edited by Stanley Lee
According to a recent Mainstreet poll after the election, 57% of the voters want to see an NDP government working with the Greens, and 58% of the voters want to see the BC Greens work through legislation issue by issue. Buyer’s remorse appears to be brewing well. However, even though the BC NDP has run the strongest campaign in a long time given the odds, we still think they blew their opportunity this year in the following ways…
Another Lackluster Budget
British Columbians don’t trust the BC NDP on the economy given their experience in the 1990s or the BC Liberals’ depiction of it. They must have been aware of this after losing four straight provincial elections. That said, their perception management of the budget in this election doesn’t make them appear to have learned from past mistakes.
Given the commitment on building affordable housing, subsidized childcare, and eliminating road tolls, voters are naturally skeptical about the ability to pay for all these treats. It’s one thing for the party leader to scream “the budget will be balanced”, but it’s another thing to look through the details, which were thin in the platform. If they were able to put more details in the platform, it would’ve been much better for the party leader then to point out the details in an actual press conference – way more convincing than yelling “the budget will be balanced”, assuming the electorate lacks the sophistication to dig through the details.
This largely explains why (1) the polls have tightened in the last two weeks of the campaign after the BC NDP led by as much as 10 points in the polls, and (2) why some non-traditional NDP voters in this election may end up voting for the BC Liberals in the next election after a branding change following the eventual ouster of Christy Clark as party leader.
Lack of Adaptability
The attack ads between the BC Liberals and BC NDP during this election campaign was predictable. However, the Donald Trump administration throwing a ratchet into the softwood lumber deal between Canada and the United States was a surprise. This gave Christy Clark an opportunity to divert attention away from John Horgan’s attack on her, as well as showcasing her as a guardian for the province against Donald Trump. The BC NDP’s lack of aggression to counter this situation was one of the reasons why the polls tighten. Speaking of which…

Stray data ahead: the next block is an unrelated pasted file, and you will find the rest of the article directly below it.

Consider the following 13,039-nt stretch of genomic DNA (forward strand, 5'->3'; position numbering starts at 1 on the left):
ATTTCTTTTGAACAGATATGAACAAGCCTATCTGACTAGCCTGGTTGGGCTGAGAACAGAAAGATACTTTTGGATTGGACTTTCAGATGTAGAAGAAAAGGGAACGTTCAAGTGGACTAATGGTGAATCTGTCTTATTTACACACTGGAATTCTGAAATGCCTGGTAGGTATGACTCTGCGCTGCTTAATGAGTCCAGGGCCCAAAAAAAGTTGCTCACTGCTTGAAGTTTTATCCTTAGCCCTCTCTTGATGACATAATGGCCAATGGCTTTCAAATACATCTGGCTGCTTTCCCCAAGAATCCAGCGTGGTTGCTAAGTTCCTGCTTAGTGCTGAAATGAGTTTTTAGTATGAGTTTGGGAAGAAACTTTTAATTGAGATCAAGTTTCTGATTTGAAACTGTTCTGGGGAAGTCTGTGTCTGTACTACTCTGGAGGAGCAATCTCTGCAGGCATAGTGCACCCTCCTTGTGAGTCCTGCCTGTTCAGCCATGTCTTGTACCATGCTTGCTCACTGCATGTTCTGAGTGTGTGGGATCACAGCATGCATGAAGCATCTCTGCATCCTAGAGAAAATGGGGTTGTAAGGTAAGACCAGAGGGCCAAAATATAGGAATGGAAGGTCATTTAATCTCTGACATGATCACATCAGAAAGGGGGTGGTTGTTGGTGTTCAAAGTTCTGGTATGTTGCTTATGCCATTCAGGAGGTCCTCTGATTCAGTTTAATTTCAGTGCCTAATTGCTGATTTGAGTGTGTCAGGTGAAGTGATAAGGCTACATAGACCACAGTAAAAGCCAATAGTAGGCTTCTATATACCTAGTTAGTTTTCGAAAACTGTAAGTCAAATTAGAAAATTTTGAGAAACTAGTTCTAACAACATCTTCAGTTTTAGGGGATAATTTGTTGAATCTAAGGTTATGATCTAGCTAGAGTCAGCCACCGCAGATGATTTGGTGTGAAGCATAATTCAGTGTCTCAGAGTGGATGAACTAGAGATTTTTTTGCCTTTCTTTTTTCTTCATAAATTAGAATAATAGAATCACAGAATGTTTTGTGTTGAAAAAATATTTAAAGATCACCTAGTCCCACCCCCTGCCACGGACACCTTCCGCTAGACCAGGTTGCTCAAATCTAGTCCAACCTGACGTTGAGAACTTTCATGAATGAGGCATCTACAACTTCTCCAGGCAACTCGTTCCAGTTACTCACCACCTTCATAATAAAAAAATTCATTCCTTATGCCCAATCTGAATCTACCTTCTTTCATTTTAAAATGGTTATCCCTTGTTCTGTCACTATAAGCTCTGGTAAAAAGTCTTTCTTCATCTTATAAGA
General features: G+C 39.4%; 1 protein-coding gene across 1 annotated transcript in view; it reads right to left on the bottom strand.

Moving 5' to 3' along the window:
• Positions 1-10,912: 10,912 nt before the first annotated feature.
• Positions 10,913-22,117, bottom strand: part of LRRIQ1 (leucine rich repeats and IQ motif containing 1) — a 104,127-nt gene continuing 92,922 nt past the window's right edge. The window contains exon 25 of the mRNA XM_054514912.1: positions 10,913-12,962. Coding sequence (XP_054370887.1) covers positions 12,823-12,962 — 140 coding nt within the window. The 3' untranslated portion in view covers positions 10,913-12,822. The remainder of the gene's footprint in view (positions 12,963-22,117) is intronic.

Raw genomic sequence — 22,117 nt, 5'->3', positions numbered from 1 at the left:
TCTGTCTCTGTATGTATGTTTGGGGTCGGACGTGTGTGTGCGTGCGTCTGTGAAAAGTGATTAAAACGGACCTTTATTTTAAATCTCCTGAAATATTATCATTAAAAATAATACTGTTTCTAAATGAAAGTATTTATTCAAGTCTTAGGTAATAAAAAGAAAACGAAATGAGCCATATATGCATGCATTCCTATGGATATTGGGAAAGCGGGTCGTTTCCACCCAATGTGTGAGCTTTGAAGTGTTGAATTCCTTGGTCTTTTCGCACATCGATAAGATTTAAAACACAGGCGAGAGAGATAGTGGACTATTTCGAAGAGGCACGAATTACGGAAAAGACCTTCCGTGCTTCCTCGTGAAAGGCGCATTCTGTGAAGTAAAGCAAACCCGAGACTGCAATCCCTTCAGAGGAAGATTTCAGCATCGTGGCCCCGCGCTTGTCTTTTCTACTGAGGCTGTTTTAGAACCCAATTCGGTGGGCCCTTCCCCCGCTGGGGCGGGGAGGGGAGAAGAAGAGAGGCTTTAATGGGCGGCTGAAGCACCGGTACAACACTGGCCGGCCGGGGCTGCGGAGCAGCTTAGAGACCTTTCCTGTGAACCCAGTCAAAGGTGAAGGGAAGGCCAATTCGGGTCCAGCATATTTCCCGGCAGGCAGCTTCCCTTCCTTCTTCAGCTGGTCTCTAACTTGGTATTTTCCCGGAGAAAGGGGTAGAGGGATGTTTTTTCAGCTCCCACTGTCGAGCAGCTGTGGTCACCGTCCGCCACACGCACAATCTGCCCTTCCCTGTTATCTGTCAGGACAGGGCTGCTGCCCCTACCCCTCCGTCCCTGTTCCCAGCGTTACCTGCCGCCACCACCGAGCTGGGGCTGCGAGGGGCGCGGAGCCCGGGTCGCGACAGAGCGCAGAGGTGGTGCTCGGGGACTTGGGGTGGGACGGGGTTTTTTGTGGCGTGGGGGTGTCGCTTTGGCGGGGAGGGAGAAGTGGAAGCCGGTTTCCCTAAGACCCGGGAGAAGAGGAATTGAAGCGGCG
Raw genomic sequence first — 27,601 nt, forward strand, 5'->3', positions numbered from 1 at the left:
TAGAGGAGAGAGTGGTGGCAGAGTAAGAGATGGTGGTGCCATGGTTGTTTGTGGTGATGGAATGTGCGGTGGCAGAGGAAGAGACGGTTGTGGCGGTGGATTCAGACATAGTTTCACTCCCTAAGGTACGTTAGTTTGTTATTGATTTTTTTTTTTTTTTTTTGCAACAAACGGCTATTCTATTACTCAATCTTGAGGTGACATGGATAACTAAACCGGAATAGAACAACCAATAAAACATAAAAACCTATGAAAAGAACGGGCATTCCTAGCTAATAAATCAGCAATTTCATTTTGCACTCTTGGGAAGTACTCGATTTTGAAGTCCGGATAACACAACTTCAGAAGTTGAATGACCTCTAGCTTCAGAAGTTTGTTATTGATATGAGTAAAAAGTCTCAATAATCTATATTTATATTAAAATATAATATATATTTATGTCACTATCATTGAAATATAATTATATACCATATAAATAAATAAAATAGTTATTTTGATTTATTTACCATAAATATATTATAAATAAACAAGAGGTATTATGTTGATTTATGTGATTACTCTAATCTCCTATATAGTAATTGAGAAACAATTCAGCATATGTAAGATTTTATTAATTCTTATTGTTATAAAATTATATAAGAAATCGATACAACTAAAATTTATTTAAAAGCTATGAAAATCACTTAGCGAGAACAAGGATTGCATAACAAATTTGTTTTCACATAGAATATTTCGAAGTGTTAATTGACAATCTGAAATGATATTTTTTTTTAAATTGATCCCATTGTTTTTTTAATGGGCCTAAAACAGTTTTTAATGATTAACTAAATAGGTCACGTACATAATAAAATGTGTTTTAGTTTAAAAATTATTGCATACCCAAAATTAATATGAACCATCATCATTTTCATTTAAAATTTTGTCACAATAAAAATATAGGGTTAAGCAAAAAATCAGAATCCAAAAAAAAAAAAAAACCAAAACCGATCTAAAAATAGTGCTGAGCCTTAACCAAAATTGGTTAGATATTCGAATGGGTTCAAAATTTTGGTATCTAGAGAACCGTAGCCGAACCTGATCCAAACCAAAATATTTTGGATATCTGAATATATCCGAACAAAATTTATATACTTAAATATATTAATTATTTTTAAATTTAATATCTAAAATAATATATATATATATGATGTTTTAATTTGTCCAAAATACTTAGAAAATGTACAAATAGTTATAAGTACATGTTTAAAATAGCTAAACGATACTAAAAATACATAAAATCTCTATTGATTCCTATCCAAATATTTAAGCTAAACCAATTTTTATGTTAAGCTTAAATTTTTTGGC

Passivism on Housing Affordability and Corruption
The BC Liberals love to paint BC NDP leader John Horgan as “angry John”. If anything, we think Mr. Horgan didn’t appear aggressive enough from the standpoint of motivating progressive voters to turn out and vote for his party’s candidates. Even facing a resource disadvantage, they could’ve brought down the BC Liberal government given the gravity of corruption. In most cases, perceived corruption would’ve brought down an incumbent government, so the BC Liberals really dodged a bullet despite of losing a majority government.
Granted, they mentioned it aggressively in their advertising campaigns. However, Mr. Horgan appeared quite passive on this topic during the debates and press conferences. More dramatization could’ve motivated their base even more to vote, making up the difference in a number of ridings that could’ve won them a majority.
Giving BC Greens Legitimacy
The BC NDP’s fears of vote splitting with the BC Green Party is understandable. That being said, their advertising campaign in Vancouver Island warning voters against voting for the Greens is head scratching at best. Why would you want to spend your limited resources promoting the party you don’t want progressives to cast a ballot for?!! Whose idea is this? The psychology of the effect is well-studied. They are much better served directing their energy drumming up the emotion for their base and independent voters to vote for them rather than worrying about this, leading the Greens to win three seats as a result.
Furthermore, their projection of not losing seats to the BC Greens is naive at best. So is the projection of not losing any incumbent seats as they pursue new seats, which leads us to…
Their strategy beyond Metro Vancouver is puzzling. Granted, this strategy worked well within Metro Vancouver, and their warchest is understandably limited. That said, the election is a contest to win the most seats within the province, not Metro Vancouver and Vancouver Island. We don’t know what happened, but they ended up losing Skeena, Fraser-Nicola, and Columbia-Revelstoke to the BC Liberals, as well as losing Saanich North and the Islands, and Cowichan Valley to the BC Greens. Perhaps this will serve as a reminder for the BC NDP to provide more support to the rural Liberal ridings where the margins have tightened.